Health and happiness are fundamental to human quality of life. The United Nations World Happiness Report 2012 reflects a new worldwide call for governments to include happiness as a criterion to their policies. The Healthy Cities or Happy Cities movement has been endorsed by the WHO since 1986, and a Healthy House or Happy Home is a critical constituent of a healthy city or a happy city. Nevertheless, the concept has not been fully explored. Existing literature on the healthy house has often focused on the technical, economic, environmental, or biochemical aspects, while current scholarship on the happy home commonly centers on interior decoration. Few studies have addressed the importance of social and cultural factors that affect the health and happiness of the occupants. Identifying four key themes in Chinese philosophy to promote health and happiness at home, this book links architecture with Chinese philosophy, social sciences, and the humanities, and in doing so, argues that Architectural Multiculturalism is a vital ideology to guide housing design in North America. Using both qualitative and quantitative evidence gathered from ethnic Chinese and non-Chinese living in the USA and Canada, the study proposes that the Courtyard is a central component to promote social and cultural health and happiness of residents. It further details courtyard garden house design strategies that combine a sense of privacy with a feeling of community as represented in courtyard housing. The schemes may have universal implications.
Table of Contents
Foreword, Richard Harris; Preface; Introduction: health and happiness in housing; Four key themes in Chinese philosophy to promote health and happiness at home; Health as balancing Yin Yang: form and environmental quality of the housing; Health as gathering qi: space and construction quality of the housing; Happiness as attaining oneness: matters of social cohesion in the homes; Happiness as knowing the Dao: time and cultural activities in the homes; Four keystones of courtyard housing design; Conclusion: courtyard housing for health and happiness; Appendix; Bibliography; Index.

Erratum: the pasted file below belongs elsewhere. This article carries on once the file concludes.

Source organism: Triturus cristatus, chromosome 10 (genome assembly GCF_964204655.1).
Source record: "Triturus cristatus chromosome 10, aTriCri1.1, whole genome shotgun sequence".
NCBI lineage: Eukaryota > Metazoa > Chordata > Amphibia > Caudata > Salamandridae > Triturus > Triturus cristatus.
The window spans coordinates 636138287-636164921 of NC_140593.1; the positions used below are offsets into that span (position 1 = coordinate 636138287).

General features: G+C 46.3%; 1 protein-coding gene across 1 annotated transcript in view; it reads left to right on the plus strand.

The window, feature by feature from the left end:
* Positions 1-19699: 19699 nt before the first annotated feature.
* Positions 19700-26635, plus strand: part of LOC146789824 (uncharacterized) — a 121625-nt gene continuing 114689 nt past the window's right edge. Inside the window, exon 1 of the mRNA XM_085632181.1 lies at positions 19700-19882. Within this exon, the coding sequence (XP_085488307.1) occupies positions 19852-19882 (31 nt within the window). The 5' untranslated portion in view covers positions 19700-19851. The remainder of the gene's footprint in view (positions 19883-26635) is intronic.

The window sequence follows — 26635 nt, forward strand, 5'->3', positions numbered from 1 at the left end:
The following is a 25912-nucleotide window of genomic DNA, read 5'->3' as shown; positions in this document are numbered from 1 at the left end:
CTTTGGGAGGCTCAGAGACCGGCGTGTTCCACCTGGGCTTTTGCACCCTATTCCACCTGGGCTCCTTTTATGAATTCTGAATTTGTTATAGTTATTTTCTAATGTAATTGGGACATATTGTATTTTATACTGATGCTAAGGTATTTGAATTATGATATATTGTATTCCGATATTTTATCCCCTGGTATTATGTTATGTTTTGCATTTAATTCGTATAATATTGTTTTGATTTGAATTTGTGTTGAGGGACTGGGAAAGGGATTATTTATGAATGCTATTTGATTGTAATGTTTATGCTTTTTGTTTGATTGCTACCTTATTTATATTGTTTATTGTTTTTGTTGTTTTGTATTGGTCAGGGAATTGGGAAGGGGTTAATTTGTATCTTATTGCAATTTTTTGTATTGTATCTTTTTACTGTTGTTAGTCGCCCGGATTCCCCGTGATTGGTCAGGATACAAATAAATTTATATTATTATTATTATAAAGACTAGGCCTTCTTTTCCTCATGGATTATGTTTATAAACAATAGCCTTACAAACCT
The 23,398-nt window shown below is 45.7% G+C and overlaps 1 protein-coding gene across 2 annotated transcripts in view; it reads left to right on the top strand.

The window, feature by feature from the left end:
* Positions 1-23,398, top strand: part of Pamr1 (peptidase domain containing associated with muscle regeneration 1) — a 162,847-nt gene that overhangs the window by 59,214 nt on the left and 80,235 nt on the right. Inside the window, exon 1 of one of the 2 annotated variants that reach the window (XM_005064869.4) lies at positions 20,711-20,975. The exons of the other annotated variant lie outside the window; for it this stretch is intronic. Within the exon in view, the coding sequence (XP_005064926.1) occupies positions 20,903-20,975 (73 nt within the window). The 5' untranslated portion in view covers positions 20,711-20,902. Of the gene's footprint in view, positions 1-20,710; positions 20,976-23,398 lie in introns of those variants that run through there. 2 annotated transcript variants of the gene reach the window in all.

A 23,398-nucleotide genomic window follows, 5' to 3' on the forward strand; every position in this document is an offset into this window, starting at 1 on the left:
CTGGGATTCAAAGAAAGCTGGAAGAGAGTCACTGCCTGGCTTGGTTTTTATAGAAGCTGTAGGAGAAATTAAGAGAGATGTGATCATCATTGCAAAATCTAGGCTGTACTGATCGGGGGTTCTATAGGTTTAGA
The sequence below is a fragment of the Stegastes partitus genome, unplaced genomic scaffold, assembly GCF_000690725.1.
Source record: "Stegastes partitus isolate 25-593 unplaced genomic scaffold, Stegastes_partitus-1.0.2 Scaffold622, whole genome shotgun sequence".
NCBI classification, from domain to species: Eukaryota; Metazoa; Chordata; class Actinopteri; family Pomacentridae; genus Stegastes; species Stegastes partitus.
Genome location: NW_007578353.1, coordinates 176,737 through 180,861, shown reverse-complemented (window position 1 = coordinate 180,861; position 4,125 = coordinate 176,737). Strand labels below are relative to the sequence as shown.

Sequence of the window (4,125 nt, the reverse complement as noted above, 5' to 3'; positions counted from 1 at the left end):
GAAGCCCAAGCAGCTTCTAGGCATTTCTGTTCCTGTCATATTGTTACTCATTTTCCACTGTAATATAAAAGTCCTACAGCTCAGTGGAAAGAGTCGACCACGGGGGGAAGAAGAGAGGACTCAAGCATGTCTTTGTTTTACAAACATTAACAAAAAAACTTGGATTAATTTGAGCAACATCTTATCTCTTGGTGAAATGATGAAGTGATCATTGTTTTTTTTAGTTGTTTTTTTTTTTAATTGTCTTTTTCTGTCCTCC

Dr Donia Zhang is a graduate of Oxford Brookes University (BArch, MA, PhD) in the UK and Brock University (MEd) in Canada.
"This is a unique book that traverses a wide range of topics including philosophy, oriental wisdom, psychology, and modern housing design. It aims to answer a central question - how to design a healthy house and a happy home - so practical and yet so eternally important for us all. The study proposes courtyard garden houses as a paradigmatic model. It promotes multiculturalism in architecture and in social life as a whole, which is so central to a new global sensitivity on the rise in North America and elsewhere. In a word, this book has masterfully integrated a range of topics from philosophy to building design, addressed a profound yet practical issue of housing for a healthy and happy life, and promoted cross-cultural thinking so central to a new sensitivity on the rise in the twenty-first century. It is a great book that addresses issues practical yet central to life for everyone - a book everyone should read - for reorganizing your interior, building a new home, debating for a neighbourhood, or simply pursuing harmony in your personal and social life." - Jianfei Zhu, University of Melbourne, Australia
"After a sociable childhood in a Beijing courtyard, Donia Zhang's international studies have led to this insightful publication. Contemporary urbanism separates, rather than joining us together; Zhang shows that courtyards informed by Feng Shui and other timeless guides, can result in sociable, fulfilling, living environments for communities across North America." - Richard Hayward, Emeritus Professor of University of Greenwich, UK
"With this new book, Dr Donia Zhang goes well beyond her earlier studies of courtyard housing in China by first reviewing 20th century courtyard housing developments in North America. Then, at a time of increasing multi-culturalism, she looks forward and confidently predicts that courtyard designs will emerge strong worldwide in the 21st century. Her subject matter ranges widely in promoting a housing form that is both healthy as a structure and happy as a home. This is a book that will be welcomed by architects, planners, and even those contemplating owning a home." - Ronald G. Knapp, State University of New York, New Paltz, USA